Workshop: Mental Toughness
During a tennis match, the ball is in play approximately 15 minutes per hour. The rest of the time is spent retrieving balls, changing sides and resting, toweling off, bouncing the ball, arguing the score, etc.
Most coaches only train their players for the 25 percent of the time they will be hitting during a match. How much of your training each day, each week or each season is devoted to the 75 percent of the match time when the ball is NOT in play?
I. Three Areas of Mental Training
a) The “Zone” or Ideal Performance State (IPS)
b) Mental Toughness
c) Sport Psychology
ALL ARE TIED TO MOTOR LEARNING!!!
II. The “Zone” or Ideal Performance State (IPS)
— Being able to hit the ball where you want, when you want, how you want
a) Mental Stages During Athletic Performance
III) Mental Toughness
— Ability to Get and Stay in the Zone
a) Getting into the Zone
i) Imagery and visualization
ii) Rituals or routines
iii) Following a match plan
iv) Warm-up routine (see accompanying article)
b) Staying in the Zone
i) Between-point routines (see accompanying article)
ii) Self-talk (see accompanying article)
iii) Switchover notes and/or music
iv) Use of pre-determined, practiced strategies, tactics and shot patterns
v) Block out Distractions
*Conditions (court, wind, sun, balls, noise)
— These must be experienced in practice matches (even cheating) and solutions should be given and practiced.
If your players experience recurring tactical or mental situations during a match which they have not seen during practice, you have not prepared them to PLAY — only to HIT.
IV) Sport Psychology
— The Process of Teaching Mental Toughness
a) ALL Sport Psychology is tied to Motor Learning –
— Most sport psychology doesn’t understand or address this!!!
i) “See the ball?” — “Be the ball?”
ii) Sport Psychology should help RECALL desired, learned motor performance. It CAN’T create it!
*People learn by doing — they need feedback — use games-based coaching
*Feedback can be: general/specific; negative/positive; intrinsic/extrinsic
*Practice like you play, or you’ll play like you practice
iii) Coach in three different learning environments
*Blocked (for learning new skill)
*Variable (for retaining a new skill)
*Random (for recalling learned skills)
— The Germans call this Learning, Practicing and Training
b) Sport Psychology For Triggering Behavior/Performance
i) Rituals, self-talk, match plans, shot combinations
ii) Above MUST be practiced
*Drills should move from strokes to shots, with progressively more demanding (though realistic) target areas and progressively more negative reinforcement
iii) Rituals SHOULD be built into new skill development at variable and random stages, depending on task *Skill work should start with a tactical goal, and finish with shot work with progressively more demanding (though realistic) target areas and progressively more negative reinforcement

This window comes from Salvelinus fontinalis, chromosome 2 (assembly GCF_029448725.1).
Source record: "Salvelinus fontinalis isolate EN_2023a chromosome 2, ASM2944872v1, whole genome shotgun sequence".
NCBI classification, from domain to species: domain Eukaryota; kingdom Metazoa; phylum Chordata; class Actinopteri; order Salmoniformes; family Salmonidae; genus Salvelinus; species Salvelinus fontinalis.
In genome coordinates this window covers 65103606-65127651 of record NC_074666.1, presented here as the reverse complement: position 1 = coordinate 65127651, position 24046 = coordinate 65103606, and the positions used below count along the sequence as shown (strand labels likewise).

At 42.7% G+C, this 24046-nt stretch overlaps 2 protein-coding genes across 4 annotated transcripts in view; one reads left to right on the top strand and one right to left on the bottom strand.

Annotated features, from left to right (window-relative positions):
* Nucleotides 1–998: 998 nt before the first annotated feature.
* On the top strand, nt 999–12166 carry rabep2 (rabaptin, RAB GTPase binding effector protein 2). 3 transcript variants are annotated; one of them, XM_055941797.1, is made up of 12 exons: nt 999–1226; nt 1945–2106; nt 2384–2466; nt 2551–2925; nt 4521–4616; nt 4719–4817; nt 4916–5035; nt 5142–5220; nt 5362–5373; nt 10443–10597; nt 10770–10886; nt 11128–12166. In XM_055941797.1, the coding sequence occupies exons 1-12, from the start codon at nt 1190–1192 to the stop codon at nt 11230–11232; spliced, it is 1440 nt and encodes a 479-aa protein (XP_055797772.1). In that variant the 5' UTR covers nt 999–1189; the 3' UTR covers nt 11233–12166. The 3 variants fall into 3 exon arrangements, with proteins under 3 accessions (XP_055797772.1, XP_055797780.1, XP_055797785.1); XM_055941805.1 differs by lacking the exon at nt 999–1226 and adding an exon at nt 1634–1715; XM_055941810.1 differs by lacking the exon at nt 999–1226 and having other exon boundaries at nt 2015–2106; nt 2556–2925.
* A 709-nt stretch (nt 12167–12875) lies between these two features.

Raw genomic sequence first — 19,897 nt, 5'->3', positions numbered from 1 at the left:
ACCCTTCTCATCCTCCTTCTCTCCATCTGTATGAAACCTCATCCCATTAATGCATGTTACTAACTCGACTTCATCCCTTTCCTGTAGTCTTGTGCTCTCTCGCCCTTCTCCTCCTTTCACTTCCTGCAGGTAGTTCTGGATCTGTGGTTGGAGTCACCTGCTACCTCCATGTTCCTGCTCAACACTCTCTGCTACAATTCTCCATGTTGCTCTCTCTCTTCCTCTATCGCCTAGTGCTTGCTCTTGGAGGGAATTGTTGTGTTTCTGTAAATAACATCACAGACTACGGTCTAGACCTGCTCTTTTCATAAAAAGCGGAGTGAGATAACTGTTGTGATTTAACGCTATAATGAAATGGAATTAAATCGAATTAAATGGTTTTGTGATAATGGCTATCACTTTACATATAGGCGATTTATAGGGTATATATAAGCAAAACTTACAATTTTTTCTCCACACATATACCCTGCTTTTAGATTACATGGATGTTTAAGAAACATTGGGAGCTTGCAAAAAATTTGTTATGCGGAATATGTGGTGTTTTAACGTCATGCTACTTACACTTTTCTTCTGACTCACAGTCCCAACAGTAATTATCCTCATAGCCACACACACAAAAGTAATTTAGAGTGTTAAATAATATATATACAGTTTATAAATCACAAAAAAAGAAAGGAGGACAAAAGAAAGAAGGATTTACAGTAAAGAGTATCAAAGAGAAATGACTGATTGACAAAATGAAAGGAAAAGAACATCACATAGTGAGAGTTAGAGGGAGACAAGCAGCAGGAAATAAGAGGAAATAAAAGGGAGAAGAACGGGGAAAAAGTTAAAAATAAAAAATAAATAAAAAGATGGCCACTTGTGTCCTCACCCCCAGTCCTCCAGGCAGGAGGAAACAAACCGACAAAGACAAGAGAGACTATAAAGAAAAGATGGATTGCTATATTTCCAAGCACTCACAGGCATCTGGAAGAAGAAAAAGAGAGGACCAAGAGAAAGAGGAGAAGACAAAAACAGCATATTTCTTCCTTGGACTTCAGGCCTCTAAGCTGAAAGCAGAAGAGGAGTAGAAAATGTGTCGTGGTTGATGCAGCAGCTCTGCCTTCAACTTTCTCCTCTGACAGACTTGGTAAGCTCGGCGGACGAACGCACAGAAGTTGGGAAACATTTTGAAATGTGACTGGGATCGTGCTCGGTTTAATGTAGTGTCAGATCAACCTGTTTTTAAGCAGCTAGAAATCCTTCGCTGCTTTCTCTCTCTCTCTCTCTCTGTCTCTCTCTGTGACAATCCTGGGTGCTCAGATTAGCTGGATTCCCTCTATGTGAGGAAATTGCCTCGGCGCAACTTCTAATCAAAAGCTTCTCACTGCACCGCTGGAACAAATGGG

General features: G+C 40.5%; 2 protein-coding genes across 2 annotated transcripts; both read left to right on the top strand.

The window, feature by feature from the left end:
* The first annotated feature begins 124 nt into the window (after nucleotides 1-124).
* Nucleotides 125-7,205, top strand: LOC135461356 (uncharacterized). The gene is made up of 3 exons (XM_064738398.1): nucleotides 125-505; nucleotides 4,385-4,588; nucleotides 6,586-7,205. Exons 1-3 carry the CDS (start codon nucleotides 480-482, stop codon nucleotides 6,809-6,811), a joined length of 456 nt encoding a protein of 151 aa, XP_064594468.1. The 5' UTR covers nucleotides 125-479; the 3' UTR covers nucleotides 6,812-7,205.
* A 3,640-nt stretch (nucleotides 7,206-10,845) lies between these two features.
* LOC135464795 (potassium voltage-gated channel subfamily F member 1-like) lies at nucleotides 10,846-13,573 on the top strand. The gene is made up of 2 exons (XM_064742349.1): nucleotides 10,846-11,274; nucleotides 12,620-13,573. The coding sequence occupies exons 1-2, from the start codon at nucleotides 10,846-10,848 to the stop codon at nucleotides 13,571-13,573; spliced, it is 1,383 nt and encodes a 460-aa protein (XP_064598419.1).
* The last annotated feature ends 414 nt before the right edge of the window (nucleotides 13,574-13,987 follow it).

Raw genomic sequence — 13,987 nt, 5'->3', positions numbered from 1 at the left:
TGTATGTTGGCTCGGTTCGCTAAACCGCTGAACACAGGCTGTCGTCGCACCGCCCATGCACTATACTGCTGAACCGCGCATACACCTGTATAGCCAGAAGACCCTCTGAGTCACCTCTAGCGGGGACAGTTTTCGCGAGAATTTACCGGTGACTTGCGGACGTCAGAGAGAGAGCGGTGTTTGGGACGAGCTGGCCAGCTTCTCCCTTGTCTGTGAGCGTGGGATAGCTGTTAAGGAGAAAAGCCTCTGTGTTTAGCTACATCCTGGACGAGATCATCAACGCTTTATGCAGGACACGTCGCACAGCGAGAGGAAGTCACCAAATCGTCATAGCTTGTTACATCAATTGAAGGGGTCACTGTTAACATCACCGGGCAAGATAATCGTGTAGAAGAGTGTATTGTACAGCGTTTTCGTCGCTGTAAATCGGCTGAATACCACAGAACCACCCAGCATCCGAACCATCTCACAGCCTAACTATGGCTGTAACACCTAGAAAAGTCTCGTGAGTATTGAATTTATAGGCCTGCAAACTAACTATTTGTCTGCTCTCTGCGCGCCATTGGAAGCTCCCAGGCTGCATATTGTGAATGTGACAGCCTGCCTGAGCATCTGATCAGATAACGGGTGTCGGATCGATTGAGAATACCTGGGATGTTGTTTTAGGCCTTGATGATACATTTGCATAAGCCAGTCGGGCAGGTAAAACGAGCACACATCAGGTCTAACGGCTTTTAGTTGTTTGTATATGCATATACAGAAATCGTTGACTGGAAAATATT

iv) Between-point routines and self-talk — MUST be practiced (see accompanying articles)
v) Written journal — notes for reference during matches
vii) Post-match analysis (be aware of and catalogue feelings during match play)
V) Physiology of Tennis Must be Respected
a) Players need to recover — ATP-PC System
b) Training must include recovery (1:3 work/ratio) — physical and mental
c) Players should practice at the pace they should play
The Philosophy of “Practice Like You Play” Extends to the Time In-Between Points!!!
VI) What is Choking?
— Choking is Fear
a) Reasons for Choking
i) Fear of opponent; score; outside pressure; lack of stroke confidence
— Discuss with players situations in which they choke, determine what the factors that make them choke are and discuss ways to deal with these factors
b) Physical Aspects of Choking and Responses (see accompanying article)
c) Mentally Managing the Score (see accompanying article on “Big Points”)
Mental Toughness requires players to create positive feelings (to get into The “Zone”) and requires them to address negative feelings (which can knock them out of The “Zone”) — FOR THE SPECIFIC PURPOSE OF TRIGGERING LEARNED MOTOR SKILLS!!!
Visualizing yourself holding a trophy over head does not help your brain send the correct message to your muscles via the central nervous system which will result in your executing a particular shot (backhand) in a particular way (with topspin) to a particular area of the court (deep and crosscourt — especially if you’re trying to “visualize” yourself doing something you’ve never learned or done before!!!
BE SPECIFIC with your mental training.
IDENTIFY areas of strength and weakness, understand them and practice dealing with them.
PRACTICE Mental Toughness techniques while learning and practicing stroke and shot skills. Don’t limit Mental Toughness only to pre-match, between-point and switchover aspects of tennis.